Skip to main content

CLAIMing land in early medieval localitieS: an interdisciplinary study of land claims and property regimes in the north-west of the Iberian Peninsula (9th-11th)

Periodic Reporting for period 1 - CLAIMS (CLAIMing land in early medieval localitieS: an interdisciplinary study of land claims and property regimes in the north-west of the Iberian Peninsula (9th-11th))

Reporting period: 2019-03-01 to 2021-03-31

What did it mean to own land in early medieval societies? For many regions in Europe, most of the information we have about this period comes from what specialists know as charters, that is, records of land transactions and disputes. In many areas, they can be counted by the hundred, even by the thousand. They are essentially an expression of the capacity that different actors had to dispose of land. But what was that capacity based on? At first sight, the corpus conveys the idea that actors of very different social standing played by the same rules. The charters present us all kinds of people, from peasants to kings and queens, from cathedrals and monasteries to lay aristocrats, realising their transactions following widely shared formulae. A closer look, however, reveals that different actors in different contexts conceptualised the appropriation of land differently, and that they resorted to different arguments to justify their capacity to dispose of it. These arguments did not appeal to a single legal framework. Rather, they originated from different frameworks of norms and values. Owning land, therefore, did not seem to mean the same for all people at all times. What can we say about the various manners in which early medieval people laid claims to land? Answering this question can contribute fundamental insights into the processes that shaped current European landscapes. It also provides us with an opportunity to reflect about how we want to engage with them at a time in which finding sustainable ways of managing these landscapes is a pressing endeavour.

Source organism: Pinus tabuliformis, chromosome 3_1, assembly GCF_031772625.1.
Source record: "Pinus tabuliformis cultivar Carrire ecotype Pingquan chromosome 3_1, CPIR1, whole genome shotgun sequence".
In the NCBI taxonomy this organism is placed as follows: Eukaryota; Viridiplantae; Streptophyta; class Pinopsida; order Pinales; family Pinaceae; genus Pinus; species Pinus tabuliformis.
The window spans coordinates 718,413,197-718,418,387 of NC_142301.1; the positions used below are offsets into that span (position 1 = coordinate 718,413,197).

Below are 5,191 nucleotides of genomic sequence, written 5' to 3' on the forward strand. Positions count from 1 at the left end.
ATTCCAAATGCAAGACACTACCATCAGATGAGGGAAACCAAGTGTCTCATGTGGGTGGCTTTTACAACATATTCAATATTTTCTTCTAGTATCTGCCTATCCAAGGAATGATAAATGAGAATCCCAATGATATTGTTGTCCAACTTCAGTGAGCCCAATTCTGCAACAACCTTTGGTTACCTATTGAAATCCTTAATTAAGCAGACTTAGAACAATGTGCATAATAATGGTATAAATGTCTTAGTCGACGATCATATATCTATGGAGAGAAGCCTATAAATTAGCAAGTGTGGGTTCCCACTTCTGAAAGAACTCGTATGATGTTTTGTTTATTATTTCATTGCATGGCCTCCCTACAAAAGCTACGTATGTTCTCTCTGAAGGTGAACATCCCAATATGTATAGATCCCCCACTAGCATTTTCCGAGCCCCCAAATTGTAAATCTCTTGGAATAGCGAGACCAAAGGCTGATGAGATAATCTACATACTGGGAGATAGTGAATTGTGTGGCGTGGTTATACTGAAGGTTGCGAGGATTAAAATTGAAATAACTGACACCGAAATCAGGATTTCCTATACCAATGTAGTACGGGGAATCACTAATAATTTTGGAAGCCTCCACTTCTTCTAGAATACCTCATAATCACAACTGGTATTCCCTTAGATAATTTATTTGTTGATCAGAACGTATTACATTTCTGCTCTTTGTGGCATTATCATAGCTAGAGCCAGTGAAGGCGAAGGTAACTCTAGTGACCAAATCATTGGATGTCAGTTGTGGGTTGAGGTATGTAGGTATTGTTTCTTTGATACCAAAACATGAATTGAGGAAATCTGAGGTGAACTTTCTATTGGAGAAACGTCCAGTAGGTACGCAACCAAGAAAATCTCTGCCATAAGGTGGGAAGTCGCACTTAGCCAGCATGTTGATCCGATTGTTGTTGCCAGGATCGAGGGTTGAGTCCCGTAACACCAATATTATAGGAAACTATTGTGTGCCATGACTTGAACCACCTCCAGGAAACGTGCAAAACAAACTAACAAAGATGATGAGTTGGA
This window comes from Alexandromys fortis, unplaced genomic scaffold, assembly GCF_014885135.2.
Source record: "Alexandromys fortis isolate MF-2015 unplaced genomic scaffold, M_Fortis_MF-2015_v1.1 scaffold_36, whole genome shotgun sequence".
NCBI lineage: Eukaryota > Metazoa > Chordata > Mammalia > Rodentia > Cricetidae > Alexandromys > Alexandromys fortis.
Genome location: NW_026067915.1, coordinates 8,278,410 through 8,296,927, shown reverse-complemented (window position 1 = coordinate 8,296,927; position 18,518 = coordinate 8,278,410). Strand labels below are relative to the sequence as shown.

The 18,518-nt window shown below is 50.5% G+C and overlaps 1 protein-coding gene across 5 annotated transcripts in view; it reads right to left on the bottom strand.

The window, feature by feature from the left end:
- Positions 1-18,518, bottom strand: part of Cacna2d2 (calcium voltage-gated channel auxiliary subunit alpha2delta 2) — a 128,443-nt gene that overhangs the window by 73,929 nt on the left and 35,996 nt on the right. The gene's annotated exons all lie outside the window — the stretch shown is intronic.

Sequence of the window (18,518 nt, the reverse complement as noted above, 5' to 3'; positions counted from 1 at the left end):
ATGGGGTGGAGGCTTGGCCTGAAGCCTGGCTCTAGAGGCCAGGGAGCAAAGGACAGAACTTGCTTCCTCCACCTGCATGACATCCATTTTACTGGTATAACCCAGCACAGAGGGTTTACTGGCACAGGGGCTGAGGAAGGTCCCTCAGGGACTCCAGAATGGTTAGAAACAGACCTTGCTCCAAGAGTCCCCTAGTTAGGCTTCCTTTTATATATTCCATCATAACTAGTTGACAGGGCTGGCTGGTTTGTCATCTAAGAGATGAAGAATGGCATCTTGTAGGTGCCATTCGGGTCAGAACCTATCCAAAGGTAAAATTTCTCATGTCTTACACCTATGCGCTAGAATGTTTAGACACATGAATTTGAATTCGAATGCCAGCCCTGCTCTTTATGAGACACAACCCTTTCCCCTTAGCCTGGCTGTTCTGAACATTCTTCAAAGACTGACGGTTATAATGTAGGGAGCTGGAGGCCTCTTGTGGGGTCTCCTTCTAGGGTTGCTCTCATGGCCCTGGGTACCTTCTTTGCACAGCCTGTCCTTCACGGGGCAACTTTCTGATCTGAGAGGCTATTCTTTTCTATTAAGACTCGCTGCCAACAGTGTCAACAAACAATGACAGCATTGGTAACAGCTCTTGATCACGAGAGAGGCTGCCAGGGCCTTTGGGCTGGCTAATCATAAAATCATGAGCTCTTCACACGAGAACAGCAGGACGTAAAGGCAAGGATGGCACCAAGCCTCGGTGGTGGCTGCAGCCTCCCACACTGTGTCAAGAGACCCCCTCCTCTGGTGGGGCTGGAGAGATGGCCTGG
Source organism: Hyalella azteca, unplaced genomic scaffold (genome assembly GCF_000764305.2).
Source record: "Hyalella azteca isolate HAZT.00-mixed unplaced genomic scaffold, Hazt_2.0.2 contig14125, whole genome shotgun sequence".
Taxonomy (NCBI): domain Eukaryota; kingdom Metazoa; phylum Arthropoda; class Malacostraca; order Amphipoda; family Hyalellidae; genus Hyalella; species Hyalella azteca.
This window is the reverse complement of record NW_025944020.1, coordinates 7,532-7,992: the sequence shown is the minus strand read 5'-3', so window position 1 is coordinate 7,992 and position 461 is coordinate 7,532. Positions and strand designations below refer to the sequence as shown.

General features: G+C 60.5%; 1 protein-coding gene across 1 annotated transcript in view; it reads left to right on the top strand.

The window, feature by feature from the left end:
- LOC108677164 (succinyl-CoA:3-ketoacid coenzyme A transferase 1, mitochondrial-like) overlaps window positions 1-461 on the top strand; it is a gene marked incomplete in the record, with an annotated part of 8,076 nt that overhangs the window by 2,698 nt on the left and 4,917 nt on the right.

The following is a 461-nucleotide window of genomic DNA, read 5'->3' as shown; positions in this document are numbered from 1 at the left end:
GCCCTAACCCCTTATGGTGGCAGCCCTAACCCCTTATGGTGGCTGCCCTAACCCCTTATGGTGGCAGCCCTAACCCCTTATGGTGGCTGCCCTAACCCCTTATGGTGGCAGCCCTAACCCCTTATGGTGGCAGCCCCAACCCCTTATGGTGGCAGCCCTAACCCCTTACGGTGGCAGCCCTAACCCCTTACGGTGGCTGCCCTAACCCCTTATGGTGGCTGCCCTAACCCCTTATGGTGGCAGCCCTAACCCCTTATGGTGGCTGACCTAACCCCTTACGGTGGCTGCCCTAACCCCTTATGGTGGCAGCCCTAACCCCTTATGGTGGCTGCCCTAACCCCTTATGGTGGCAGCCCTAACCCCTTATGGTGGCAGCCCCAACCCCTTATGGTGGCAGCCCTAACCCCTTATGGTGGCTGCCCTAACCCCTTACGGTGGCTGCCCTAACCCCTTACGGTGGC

This is the ultimate concern behind the project "CLAIMS: Claiming land in early medieval localities: an interdisciplinary study of land claims and property regimes in the north-west of the Iberian Peninsula (9th-11th)". The main objective of the project has been to build a theoretical and methodological framework for the study of land claims that can account for the different ways in which early medieval actors formulated, enacted, and engaged with each other’s land claims. A point of departure has been a long-standing tradition of historiographical research on the social meaning of land transactions and land disputes in early medieval societies. These were fundamental means through which social relations were negotiated, established, reproduced, and eventually transformed. Beyond that, the project has sought to develop a more profound understanding to how land claims were influeced by the different ways in which early medieval people related to space.

The aim, however, was not to theorise in the abstract. Rather, CLAIMS has also developed a significant methodological effort, enquiring what the sources can actually tell us about those theoretical concerns. For this, the project has focused on one particular region, the NW of the Iberian Peninsula. Charters dating from before AD 1100 are particularyl abundant for this area. There are more than 7,500 records. Almost 1,000 of them are dispute records, of which around forty per cent concern land disputes, that is, cases in which two or more parties contended over land and other natural resources. The latter are particularly significant for rather than the more formulaic clauses with which land transactions are usually supported, they present us with the discourses that contending parties articulated to formulate their claims, how they engaged with each other's discourses, and ultimately what the outcome of the dispute was. Therefore, they allow us to see land claims in action, but also how disputes were settled and the settlements justified, that is, how the discourses legitimising the appropriation of land changed over time as a result of social interactions.